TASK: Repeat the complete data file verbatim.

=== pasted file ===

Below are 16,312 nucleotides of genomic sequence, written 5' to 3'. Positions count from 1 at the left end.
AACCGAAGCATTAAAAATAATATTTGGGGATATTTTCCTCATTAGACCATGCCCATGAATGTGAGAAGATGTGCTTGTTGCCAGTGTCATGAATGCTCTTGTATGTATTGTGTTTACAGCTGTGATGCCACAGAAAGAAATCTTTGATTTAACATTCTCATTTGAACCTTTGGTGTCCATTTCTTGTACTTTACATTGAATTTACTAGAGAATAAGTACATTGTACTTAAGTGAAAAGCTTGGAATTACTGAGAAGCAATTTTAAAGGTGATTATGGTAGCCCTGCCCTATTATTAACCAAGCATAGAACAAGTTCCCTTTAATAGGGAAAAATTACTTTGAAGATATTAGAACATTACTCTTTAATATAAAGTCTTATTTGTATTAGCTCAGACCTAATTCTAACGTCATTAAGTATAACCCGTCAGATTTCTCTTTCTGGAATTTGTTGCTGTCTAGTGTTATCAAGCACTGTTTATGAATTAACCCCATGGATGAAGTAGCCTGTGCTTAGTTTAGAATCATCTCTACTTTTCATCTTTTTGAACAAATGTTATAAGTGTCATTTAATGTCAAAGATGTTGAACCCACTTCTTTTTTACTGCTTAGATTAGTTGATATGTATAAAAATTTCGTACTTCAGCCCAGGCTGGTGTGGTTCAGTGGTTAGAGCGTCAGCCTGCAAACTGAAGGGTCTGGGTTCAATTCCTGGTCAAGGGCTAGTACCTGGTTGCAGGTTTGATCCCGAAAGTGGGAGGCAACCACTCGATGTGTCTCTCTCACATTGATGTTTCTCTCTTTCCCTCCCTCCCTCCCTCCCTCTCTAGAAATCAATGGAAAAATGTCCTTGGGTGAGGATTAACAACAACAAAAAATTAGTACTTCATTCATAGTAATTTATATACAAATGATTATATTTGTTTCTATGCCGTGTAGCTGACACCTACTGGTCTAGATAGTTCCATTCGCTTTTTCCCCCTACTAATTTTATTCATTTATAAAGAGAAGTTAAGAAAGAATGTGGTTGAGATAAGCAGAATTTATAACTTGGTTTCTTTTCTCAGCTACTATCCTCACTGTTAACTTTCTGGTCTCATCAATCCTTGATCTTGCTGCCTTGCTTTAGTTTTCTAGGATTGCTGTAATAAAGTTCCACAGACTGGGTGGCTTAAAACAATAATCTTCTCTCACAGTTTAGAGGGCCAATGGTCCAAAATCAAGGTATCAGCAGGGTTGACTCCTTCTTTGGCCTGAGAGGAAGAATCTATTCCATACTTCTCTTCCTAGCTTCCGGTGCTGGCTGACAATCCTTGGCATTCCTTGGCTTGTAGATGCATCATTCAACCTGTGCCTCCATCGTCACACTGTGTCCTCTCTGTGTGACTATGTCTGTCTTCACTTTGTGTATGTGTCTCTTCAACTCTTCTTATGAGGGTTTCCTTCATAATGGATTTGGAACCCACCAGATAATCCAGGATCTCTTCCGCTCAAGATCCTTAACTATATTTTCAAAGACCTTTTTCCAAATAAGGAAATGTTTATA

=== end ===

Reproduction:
Below are 16,312 nucleotides of genomic sequence, written 5' to 3'. Positions count from 1 at the left end.
AACCGAAGCATTAAAAATAATATTTGGGGATATTTTCCTCATTAGACCATGCCCATGAATGTGAGAAGATGTGCTTGTTGCCAGTGTCATGAATGCTCTTGTATGTATTGTGTTTACAGCTGTGATGCCACAGAAAGAAATCTTTGATTTAACATTCTCATTTGAACCTTTGGTGTCCATTTCTTGTACTTTACATTGAATTTACTAGAGAATAAGTACATTGTACTTAAGTGAAAAGCTTGGAATTACTGAGAAGCAATTTTAAAGGTGATTATGGTAGCCCTGCCCTATTATTAACCAAGCATAGAACAAGTTCCCTTTAATAGGGAAAAATTACTTTGAAGATATTAGAACATTACTCTTTAATATAAAGTCTTATTTGTATTAGCTCAGACCTAATTCTAACGTCATTAAGTATAACCCGTCAGATTTCTCTTTCTGGAATTTGTTGCTGTCTAGTGTTATCAAGCACTGTTTATGAATTAACCCCATGGATGAAGTAGCCTGTGCTTAGTTTAGAATCATCTCTACTTTTCATCTTTTTGAACAAATGTTATAAGTGTCATTTAATGTCAAAGATGTTGAACCCACTTCTTTTTTACTGCTTAGATTAGTTGATATGTATAAAAATTTCGTACTTCAGCCCAGGCTGGTGTGGTTCAGTGGTTAGAGCGTCAGCCTGCAAACTGAAGGGTCTGGGTTCAATTCCTGGTCAAGGGCTAGTACCTGGTTGCAGGTTTGATCCCGAAAGTGGGAGGCAACCACTCGATGTGTCTCTCTCACATTGATGTTTCTCTCTTTCCCTCCCTCCCTCCCTCCCTCTCTAGAAATCAATGGAAAAATGTCCTTGGGTGAGGATTAACAACAACAAAAAATTAGTACTTCATTCATAGTAATTTATATACAAATGATTATATTTGTTTCTATGCCGTGTAGCTGACACCTACTGGTCTAGATAGTTCCATTCGCTTTTTCCCCCTACTAATTTTATTCATTTATAAAGAGAAGTTAAGAAAGAATGTGGTTGAGATAAGCAGAATTTATAACTTGGTTTCTTTTCTCAGCTACTATCCTCACTGTTAACTTTCTGGTCTCATCAATCCTTGATCTTGCTGCCTTGCTTTAGTTTTCTAGGATTGCTGTAATAAAGTTCCACAGACTGGGTGGCTTAAAACAATAATCTTCTCTCACAGTTTAGAGGGCCAATGGTCCAAAATCAAGGTATCAGCAGGGTTGACTCCTTCTTTGGCCTGAGAGGAAGAATCTATTCCATACTTCTCTTCCTAGCTTCCGGTGCTGGCTGACAATCCTTGGCATTCCTTGGCTTGTAGATGCATCATTCAACCTGTGCCTCCATCGTCACACTGTGTCCTCTCTGTGTGACTATGTCTGTCTTCACTTTGTGTATGTGTCTCTTCAACTCTTCTTATGAGGGTTTCCTTCATAATGGATTTGGAACCCACCAGATAATCCAGGATCTCTTCCGCTCAAGATCCTTAACTATATTTTCAAAGACCTTTTTCCAAATAAGGAAATGTTTATA